3. jupyterlab-git: A Git extension for JupyterLab
When developing any code, even with the fewest lines, you would be remiss not to use Git. Git allows tracking changes over time, so you can feel secure that your code will not be lost, overwritten, or modified erroneously. Coding without Git is just teasing Murphy’s Law.
Git extension for Jupyter is a clean integration directly into the software. Using Git from inside Jupyter is faster, easier and will help you develop the habit of pushing code changes more frequently. This can potentially save you from loss of work and help you make more granular changes to roll back to in case of bugs.
4. jupyterlab-google-drive: Cloud storage for JupyterLab using Google Drive
Google Drive has many uses. It is a quick and easy way to share files with others or use files shared with you, especially with non-technical people unfamiliar with Git. With this Google Drive Extension, you can do everything right inside Jupyter. A comprehensive work environment makes everything go smoother.
5. jupyterlab_code_formatter: A universal code formatter for JupyterLab.
Code formatters are helpful tools that make your code more readable. Formatters are not only necessary when collaborating with others, but even if you go back and read your code, you will find that a well-formatted code is easier to read.
This extension is a universal code formatter that can use an array of external rules, even chaining several together.
6. jupyterlab-variableInspector: Variable Inspector extension for Jupyterlab
The debugger extension helps figure out problems using breakpoints and kernel stepper. Variable Inspector reveals the values of any number of things from visual components to variables in the code. A tool you’d be glad to have the very first time you encounter an issue. Which, when coding, is a certainty.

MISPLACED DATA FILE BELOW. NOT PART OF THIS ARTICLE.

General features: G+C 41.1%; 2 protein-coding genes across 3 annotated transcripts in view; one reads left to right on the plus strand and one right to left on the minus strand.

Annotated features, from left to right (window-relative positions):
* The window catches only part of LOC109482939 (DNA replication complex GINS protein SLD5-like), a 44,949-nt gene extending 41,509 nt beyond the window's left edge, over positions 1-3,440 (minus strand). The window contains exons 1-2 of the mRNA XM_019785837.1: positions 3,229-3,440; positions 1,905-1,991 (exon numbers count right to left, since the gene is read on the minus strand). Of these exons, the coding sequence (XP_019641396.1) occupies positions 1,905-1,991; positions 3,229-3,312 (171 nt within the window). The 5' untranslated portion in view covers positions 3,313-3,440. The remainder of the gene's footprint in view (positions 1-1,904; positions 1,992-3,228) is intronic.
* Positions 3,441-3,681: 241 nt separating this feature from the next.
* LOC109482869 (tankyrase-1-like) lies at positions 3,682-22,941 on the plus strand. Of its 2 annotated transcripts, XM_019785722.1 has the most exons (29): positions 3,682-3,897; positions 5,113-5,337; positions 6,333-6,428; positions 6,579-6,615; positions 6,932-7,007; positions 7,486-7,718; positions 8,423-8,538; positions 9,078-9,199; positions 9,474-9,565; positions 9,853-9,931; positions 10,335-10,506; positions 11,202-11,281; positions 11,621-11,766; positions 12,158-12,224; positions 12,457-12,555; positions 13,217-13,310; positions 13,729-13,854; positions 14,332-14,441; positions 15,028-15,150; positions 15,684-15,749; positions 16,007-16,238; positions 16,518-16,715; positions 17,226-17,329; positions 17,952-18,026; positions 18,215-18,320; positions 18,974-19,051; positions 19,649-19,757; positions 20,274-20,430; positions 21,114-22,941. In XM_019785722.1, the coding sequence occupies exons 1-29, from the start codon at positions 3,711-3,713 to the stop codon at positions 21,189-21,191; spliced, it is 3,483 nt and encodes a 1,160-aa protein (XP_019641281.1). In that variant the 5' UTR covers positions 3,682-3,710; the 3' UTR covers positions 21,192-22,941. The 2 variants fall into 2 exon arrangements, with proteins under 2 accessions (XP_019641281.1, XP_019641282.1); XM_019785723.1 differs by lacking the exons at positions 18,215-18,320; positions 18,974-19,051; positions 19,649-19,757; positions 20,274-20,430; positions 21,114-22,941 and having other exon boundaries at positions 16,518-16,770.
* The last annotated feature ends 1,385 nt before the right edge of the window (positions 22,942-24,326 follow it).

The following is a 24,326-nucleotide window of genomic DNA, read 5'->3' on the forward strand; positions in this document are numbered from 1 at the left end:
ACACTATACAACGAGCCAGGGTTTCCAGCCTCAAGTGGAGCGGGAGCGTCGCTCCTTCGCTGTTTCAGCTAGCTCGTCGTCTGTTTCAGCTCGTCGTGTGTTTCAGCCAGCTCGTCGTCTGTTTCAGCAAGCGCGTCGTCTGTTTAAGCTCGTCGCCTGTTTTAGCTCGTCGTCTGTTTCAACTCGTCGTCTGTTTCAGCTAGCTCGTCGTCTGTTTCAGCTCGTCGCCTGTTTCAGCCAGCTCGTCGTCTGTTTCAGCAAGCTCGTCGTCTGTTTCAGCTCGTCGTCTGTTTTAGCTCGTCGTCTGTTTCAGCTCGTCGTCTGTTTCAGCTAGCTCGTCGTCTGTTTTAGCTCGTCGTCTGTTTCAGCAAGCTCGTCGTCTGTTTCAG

7. jupyterlab_templates: Support for jupyter notebook templates in jupyterlab
This extension will help you transition from Jupyter Notebooks to JupyterLab. If you have been using Jupyter notebook templates, this extension converts them to Jupyter Lab so you can keep using them. Even if you’re new to Jupyter, you may find some older Jupyter Notebook templates you wish to use. This extension will let you do so.
8. jupyterlab_tensorboard: Tensorboard extension for jupyterlab.
If you are using Tensorboard for visualization, or if you want to, this extension is invaluable. Integrating Tesnorboard into your presentation can elevate it with graphs and visualizations you wouldn’t be able to get otherwise. Note that using Tensorboard requires both a server-side and front-end extension.
9. jupyterlab-theme-solarized-dark: JupyterLab 2.x Solarized Dark extension
Do you work late? Do your eyes get strained looking at white backgrounds all day? Look no further than Solarized Dark Extension. Your eyes will thank you for it.
There are, of course, more extensions out there, and I encourage you to look over the extension manager and find the ones you need. But those top 9 should get you set up to start working quickly.
If I had to pick three essential extensions, aside from the debugger now shipped with JupyterLabs, I would tell you to install the Git extension because everyone should be using Git with their projects. TabNine, to make your coding faster and more efficient. And Solarized Dark theme, because eye strain is a hell best avoided.